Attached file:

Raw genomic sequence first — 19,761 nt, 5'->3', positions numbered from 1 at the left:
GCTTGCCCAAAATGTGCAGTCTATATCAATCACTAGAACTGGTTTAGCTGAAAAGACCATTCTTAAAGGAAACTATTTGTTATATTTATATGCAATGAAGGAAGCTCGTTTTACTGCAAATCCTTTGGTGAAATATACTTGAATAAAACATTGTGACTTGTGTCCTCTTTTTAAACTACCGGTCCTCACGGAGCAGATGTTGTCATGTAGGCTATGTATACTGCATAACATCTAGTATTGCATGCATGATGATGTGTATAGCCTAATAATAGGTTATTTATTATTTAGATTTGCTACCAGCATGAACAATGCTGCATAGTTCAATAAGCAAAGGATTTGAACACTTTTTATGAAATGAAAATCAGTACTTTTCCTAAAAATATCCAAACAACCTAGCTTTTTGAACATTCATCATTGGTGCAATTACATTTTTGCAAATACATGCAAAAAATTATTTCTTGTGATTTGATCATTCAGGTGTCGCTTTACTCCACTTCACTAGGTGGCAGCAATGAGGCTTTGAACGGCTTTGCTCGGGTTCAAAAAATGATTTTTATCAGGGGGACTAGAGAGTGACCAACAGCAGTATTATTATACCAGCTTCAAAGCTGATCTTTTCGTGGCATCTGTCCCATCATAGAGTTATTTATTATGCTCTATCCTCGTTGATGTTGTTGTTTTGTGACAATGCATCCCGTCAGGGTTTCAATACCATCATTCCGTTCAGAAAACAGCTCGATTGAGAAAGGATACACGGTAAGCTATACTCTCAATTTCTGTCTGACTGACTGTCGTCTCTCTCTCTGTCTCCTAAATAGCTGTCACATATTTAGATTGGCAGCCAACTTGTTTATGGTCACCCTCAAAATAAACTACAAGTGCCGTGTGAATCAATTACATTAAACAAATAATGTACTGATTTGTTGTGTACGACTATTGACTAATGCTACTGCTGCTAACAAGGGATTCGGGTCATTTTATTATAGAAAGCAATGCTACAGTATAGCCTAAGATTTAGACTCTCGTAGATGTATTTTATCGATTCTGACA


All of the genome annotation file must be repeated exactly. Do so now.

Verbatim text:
Raw genomic sequence first — 19,761 nt, 5'->3', positions numbered from 1 at the left:
GCTTGCCCAAAATGTGCAGTCTATATCAATCACTAGAACTGGTTTAGCTGAAAAGACCATTCTTAAAGGAAACTATTTGTTATATTTATATGCAATGAAGGAAGCTCGTTTTACTGCAAATCCTTTGGTGAAATATACTTGAATAAAACATTGTGACTTGTGTCCTCTTTTTAAACTACCGGTCCTCACGGAGCAGATGTTGTCATGTAGGCTATGTATACTGCATAACATCTAGTATTGCATGCATGATGATGTGTATAGCCTAATAATAGGTTATTTATTATTTAGATTTGCTACCAGCATGAACAATGCTGCATAGTTCAATAAGCAAAGGATTTGAACACTTTTTATGAAATGAAAATCAGTACTTTTCCTAAAAATATCCAAACAACCTAGCTTTTTGAACATTCATCATTGGTGCAATTACATTTTTGCAAATACATGCAAAAAATTATTTCTTGTGATTTGATCATTCAGGTGTCGCTTTACTCCACTTCACTAGGTGGCAGCAATGAGGCTTTGAACGGCTTTGCTCGGGTTCAAAAAATGATTTTTATCAGGGGGACTAGAGAGTGACCAACAGCAGTATTATTATACCAGCTTCAAAGCTGATCTTTTCGTGGCATCTGTCCCATCATAGAGTTATTTATTATGCTCTATCCTCGTTGATGTTGTTGTTTTGTGACAATGCATCCCGTCAGGGTTTCAATACCATCATTCCGTTCAGAAAACAGCTCGATTGAGAAAGGATACACGGTAAGCTATACTCTCAATTTCTGTCTGACTGACTGTCGTCTCTCTCTCTGTCTCCTAAATAGCTGTCACATATTTAGATTGGCAGCCAACTTGTTTATGGTCACCCTCAAAATAAACTACAAGTGCCGTGTGAATCAATTACATTAAACAAATAATGTACTGATTTGTTGTGTACGACTATTGACTAATGCTACTGCTGCTAACAAGGGATTCGGGTCATTTTATTATAGAAAGCAATGCTACAGTATAGCCTAAGATTTAGACTCTCGTAGATGTATTTTATCGATTCTGACA